The Binyan Zion, in the midst of an extensive discussion of the aforementioned Teshuva of the Noda b’Yehuda (which is primarily a discussion of whether medical research conducted with a Meis is considered Pikuach Nefesh), states that if a person waives his rights, it is permissible to defile his corpse. The Maharam Shick disagrees, citing the Chasam Sofer (Shu”t 2:336) that Mechila makes no difference. Support for this position is cited from the comments of the Rishonim regarding the obligation to bury the dead, where it is stated: “Ki Kilelas Elokim Taluy – For a hanging corpse is an affront to Hashem” (Devarim 21:22). They interpret this to mean that even after death, a human body retains some of the Tzelem Elokim –the image of God. According to this, Mechila would not be effective, for it is not his honor that is being waived but that of his Creator.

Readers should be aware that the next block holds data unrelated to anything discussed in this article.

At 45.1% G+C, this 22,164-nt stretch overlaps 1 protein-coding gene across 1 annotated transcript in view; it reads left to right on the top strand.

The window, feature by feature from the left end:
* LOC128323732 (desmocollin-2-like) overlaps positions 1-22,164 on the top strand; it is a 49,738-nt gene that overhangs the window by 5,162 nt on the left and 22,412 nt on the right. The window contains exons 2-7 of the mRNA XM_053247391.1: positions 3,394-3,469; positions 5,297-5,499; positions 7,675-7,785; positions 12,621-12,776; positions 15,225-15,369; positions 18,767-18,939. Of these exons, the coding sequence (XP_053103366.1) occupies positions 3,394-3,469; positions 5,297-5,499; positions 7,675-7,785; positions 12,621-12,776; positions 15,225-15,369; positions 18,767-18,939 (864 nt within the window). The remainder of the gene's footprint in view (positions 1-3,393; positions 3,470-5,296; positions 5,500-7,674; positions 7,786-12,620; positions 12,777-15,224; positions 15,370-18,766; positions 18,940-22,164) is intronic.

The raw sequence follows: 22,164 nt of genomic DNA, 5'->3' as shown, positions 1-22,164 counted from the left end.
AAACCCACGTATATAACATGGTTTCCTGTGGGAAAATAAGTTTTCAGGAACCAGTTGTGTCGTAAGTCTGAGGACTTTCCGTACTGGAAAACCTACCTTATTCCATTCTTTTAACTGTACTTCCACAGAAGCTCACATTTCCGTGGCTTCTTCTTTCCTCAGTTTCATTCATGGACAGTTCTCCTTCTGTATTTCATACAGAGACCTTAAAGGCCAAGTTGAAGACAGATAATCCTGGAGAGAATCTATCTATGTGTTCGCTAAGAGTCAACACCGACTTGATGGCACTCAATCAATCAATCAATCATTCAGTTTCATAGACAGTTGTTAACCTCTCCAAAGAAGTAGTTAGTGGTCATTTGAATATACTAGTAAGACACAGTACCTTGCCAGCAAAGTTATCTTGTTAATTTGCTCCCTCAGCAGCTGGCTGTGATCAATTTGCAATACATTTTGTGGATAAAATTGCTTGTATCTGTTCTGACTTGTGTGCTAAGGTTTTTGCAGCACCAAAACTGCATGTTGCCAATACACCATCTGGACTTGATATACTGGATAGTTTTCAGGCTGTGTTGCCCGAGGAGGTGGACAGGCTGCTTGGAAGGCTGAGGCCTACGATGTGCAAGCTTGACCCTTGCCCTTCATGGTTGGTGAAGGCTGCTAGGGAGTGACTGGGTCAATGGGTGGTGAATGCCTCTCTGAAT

The Maharam Shick provides additional evidence from a Gemara in Maseches Sanhedrin (46b). The Gemara discusses what to do when a person leaves instructions not to be buried after he dies. It is apparent from the Gemara that if the basis of the Mitzva of burial is not to atone for the soul of the deceased but rather to prevent “disgrace”, the deceased has no authority to order that he not be buried. What is meant by “disgrace”? According to Rashi and Tosfos, it is the disgrace of the relatives of the deceased. According to other commentators, it is the disgrace of all living people (this will be discussed in detail in the next essay). The Maharam Shick argues that the basis of the law prohibiting the defilement of a Meis, similarly does not only concern the honor of the dead person himself but also the honor of all living people. If so, with regard to defiling the dead, the waiver of the deceased will similarly not be effective (this is all the more true according to the Chasam Sofer that doing so constitutes a violation of the Tzelem Elokim and the honor of his Creator).